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Gilbert Stuart United States; 1755-1828 Portrait of Archbishop John Carroll, c. 1804 oil on canvas; 29 x 24 inches Gift of Judge Pacificus Ord, 1895
Hailed by his colleagues as the "father of American portraiture," Gilbert Stuart returned to the United States in 1792 after eighteen years abroad where he developed a style like that of Romney and Gainsborough. His famous likenesses of George Washington and Thomas Jefferson, reproduced on today's paper currency, cemented his reputation and he became the most highly sought after Federal era portraitist. This image of John Carroll seated in his library was commissioned by Robert Barry, an Irish gentleman at whose home in Baltimore the Archbishop was a frequent guest.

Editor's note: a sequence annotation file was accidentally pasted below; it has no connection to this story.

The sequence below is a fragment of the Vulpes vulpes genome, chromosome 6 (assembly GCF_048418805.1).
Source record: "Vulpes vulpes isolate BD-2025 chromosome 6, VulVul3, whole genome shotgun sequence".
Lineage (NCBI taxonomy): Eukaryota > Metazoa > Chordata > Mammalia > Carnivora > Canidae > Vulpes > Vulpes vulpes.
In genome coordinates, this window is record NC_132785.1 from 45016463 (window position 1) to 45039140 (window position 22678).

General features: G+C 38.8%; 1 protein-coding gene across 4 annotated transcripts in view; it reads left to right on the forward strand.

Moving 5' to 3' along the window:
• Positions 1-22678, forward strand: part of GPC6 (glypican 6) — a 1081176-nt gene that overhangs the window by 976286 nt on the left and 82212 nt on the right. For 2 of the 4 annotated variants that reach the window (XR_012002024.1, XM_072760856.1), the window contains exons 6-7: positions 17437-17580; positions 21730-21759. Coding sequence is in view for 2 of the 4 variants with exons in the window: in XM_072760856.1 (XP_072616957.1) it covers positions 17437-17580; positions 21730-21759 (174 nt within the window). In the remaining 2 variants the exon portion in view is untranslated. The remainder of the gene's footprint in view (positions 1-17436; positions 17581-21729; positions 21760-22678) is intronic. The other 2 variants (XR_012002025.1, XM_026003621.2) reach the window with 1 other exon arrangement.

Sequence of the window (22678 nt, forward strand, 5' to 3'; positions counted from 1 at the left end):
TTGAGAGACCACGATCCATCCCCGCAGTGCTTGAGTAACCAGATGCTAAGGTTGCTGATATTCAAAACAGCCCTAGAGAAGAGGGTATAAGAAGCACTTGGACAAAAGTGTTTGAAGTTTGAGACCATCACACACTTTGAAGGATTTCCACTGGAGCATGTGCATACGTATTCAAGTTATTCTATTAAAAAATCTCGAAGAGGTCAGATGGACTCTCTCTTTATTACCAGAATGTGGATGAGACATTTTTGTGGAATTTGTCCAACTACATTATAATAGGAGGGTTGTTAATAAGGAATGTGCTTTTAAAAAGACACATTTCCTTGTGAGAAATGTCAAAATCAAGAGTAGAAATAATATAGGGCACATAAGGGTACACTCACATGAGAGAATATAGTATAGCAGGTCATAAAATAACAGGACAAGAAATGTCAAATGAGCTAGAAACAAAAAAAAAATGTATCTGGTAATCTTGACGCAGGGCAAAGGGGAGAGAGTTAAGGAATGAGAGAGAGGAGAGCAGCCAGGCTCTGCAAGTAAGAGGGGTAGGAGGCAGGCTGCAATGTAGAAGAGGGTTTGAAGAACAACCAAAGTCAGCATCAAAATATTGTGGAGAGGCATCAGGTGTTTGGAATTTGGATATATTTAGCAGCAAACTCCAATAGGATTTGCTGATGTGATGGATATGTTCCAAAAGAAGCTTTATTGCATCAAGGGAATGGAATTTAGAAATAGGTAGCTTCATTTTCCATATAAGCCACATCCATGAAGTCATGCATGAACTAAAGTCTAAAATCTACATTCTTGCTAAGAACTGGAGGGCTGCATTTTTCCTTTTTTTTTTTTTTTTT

Portrait of Archbishop John Carroll was shown in the inaugural exhibit at the National Portrait Gallery in 1968.